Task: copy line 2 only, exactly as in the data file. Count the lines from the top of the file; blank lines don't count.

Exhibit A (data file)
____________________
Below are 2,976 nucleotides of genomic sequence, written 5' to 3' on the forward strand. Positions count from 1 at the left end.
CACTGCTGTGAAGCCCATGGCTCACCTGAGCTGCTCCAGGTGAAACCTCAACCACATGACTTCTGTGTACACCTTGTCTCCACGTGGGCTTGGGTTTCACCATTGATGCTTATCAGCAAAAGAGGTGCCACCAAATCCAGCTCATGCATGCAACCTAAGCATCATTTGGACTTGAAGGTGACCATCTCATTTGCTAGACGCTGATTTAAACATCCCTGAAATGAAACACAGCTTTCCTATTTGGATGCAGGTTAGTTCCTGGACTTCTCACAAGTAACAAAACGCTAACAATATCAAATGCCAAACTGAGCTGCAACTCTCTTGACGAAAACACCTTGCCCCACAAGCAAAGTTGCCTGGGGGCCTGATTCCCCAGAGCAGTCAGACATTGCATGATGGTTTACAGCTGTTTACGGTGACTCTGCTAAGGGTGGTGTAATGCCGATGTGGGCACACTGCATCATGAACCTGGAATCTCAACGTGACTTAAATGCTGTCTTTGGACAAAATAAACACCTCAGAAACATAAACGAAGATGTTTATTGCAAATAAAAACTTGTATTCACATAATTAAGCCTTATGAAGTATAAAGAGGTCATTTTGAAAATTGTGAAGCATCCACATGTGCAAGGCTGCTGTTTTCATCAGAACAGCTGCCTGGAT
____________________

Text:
CACTGCTGTGAAGCCCATGGCTCACCTGAGCTGCTCCAGGTGAAACCTCAACCACATGACTTCTGTGTACACCTTGTCTCCACGTGGGCTTGGGTTTCACCATTGATGCTTATCAGCAAAAGAGGTGCCACCAAATCCAGCTCATGCATGCAACCTAAGCATCATTTGGACTTGAAGGTGACCATCTCATTTGCTAGACGCTGATTTAAACATCCCTGAAATGAAACACAGCTTTCCTATTTGGATGCAGGTTAGTTCCTGGACTTCTCACAAGTAACAAAACGCTAACAATATCAAATGCCAAACTGAGCTGCAACTCTCTTGACGAAAACACCTTGCCCCACAAGCAAAGTTGCCTGGGGGCCTGATTCCCCAGAGCAGTCAGACATTGCATGATGGTTTACAGCTGTTTACGGTGACTCTGCTAAGGGTGGTGTAATGCCGATGTGGGCACACTGCATCATGAACCTGGAATCTCAACGTGACTTAAATGCTGTCTTTGGACAAAATAAACACCTCAGAAACATAAACGAAGATGTTTATTGCAAATAAAAACTTGTATTCACATAATTAAGCCTTATGAAGTATAAAGAGGTCATTTTGAAAATTGTGAAGCATCCACATGTGCAAGGCTGCTGTTTTCATCAGAACAGCTGCCTGGAT